For example, we are developing a new regional support model for our international business with an amplified focus on local relatives. France and Germany are beginning to perform better as a result of structural changes like these that we made last summer and I look forward to traveling to both countries in the next few days to meet our teams on the ground, talking to customers as we make plans in the coming months and quarters to enhance that business just like we did in the US over the last two years. Canada our oldest, and currently largest market outside the US, posted strong sales within the quarter driven by holiday offerings. The Canadian market is also benefiting from the implementation of many of the initiatives rolled out within the US which initiatives should gain further traction in the remainder of the fiscal year. In fact, we expect Canada to be one of the strongest Starbucks markets in fiscal 2010.
We are also focusing on China and continue to believe that China will become our largest market in the world outside the US and while we are seeing solid performance in this market we know that we are not yet remotely where we want to be or where we could be. Over the coming months, we will be in a position to tell you more about the changes we are implementing in China to better leverage and capitalize on one of the biggest opportunity the company has.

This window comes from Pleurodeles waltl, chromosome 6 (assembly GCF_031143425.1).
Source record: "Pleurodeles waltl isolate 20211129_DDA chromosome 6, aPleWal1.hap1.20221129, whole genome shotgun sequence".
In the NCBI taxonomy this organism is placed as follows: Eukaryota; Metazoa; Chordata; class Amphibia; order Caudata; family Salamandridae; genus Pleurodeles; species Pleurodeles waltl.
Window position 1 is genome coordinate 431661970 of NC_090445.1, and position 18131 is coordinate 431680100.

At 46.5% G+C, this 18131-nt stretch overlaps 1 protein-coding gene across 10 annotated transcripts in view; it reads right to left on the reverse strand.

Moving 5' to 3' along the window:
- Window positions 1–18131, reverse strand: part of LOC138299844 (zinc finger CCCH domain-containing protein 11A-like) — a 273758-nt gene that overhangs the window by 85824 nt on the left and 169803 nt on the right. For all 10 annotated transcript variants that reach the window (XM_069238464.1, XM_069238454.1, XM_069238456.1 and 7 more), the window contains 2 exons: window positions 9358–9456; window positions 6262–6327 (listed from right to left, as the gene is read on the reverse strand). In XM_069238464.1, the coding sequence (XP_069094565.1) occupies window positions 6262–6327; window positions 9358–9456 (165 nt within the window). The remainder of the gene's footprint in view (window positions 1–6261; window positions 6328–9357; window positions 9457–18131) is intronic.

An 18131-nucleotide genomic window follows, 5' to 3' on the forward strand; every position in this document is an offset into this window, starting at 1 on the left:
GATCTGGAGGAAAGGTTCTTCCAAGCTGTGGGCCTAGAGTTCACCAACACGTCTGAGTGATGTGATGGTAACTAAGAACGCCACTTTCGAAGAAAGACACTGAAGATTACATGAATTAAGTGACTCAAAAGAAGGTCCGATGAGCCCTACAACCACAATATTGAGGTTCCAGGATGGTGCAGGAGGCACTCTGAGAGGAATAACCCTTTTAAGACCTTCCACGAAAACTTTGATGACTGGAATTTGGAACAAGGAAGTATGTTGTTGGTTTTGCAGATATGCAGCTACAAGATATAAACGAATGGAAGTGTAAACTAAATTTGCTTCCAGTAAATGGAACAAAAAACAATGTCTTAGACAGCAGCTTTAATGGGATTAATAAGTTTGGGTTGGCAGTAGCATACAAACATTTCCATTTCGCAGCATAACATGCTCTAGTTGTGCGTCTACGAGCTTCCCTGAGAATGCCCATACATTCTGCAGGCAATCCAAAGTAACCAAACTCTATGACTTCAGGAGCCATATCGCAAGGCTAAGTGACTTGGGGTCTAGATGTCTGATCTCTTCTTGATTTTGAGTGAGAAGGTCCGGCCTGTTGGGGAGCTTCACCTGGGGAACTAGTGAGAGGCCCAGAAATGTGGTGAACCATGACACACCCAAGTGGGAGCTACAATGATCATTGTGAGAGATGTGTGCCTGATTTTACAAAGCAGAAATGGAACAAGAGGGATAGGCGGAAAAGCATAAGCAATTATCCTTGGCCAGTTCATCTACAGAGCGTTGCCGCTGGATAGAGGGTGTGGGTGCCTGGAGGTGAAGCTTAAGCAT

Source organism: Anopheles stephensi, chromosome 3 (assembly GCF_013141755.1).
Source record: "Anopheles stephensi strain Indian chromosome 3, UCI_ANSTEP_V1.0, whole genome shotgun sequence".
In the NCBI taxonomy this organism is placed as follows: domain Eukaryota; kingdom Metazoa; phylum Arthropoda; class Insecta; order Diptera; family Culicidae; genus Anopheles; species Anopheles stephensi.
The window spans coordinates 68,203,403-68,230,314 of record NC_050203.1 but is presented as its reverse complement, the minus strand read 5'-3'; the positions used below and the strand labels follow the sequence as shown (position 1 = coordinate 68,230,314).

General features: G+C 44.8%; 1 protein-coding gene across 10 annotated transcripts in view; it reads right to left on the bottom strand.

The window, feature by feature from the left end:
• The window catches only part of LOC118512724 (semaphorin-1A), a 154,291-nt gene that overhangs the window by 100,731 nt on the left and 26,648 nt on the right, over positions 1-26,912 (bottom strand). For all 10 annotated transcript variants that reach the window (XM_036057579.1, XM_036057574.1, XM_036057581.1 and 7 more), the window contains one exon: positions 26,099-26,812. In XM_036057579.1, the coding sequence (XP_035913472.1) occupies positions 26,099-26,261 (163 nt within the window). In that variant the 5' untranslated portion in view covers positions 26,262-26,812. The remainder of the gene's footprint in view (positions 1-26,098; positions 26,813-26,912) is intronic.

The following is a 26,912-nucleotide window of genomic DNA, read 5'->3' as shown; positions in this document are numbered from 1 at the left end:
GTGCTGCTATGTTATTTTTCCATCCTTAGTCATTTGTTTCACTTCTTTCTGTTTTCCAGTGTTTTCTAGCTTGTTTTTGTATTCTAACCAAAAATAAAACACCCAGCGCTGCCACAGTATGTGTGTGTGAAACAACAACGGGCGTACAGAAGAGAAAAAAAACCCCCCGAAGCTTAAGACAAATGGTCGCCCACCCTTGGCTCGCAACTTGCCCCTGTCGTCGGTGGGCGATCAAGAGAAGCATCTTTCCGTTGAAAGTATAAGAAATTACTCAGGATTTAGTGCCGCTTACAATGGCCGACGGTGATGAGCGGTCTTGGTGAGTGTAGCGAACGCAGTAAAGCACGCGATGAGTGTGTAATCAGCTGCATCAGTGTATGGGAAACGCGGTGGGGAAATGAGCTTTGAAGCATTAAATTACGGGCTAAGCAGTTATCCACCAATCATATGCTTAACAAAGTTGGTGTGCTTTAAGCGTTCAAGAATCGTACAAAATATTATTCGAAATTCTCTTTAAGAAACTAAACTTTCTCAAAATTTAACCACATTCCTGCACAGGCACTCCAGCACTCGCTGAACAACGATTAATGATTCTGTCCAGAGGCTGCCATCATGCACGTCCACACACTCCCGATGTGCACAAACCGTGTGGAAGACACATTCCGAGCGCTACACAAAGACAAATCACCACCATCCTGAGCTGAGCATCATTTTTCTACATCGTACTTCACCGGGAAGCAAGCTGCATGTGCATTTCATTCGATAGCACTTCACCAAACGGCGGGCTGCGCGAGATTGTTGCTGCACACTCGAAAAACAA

Our consumer products and food service division continues to be a promising business for us globally. However, our performance this quarter was somewhat disappointing and for the first time we are exploring opportunities to expand with a variety of offerings down grocery aisles domestically and internationally. Our retail launched the Starbucks VIA in North America was a highlight of Q1 bringing lots of excitement to our partners and a powerful halo to the brand. Our research has suggested that a significant percentage of customers who sample Starbucks VIA become repeat purchases and after only three months, VIA is now available in nearly 15,000 locations across the US and Canada. This includes company operated and licensed locations, Costco, Target, REI and online at Amazon.com, Cooing.com and OfficeDepot.com.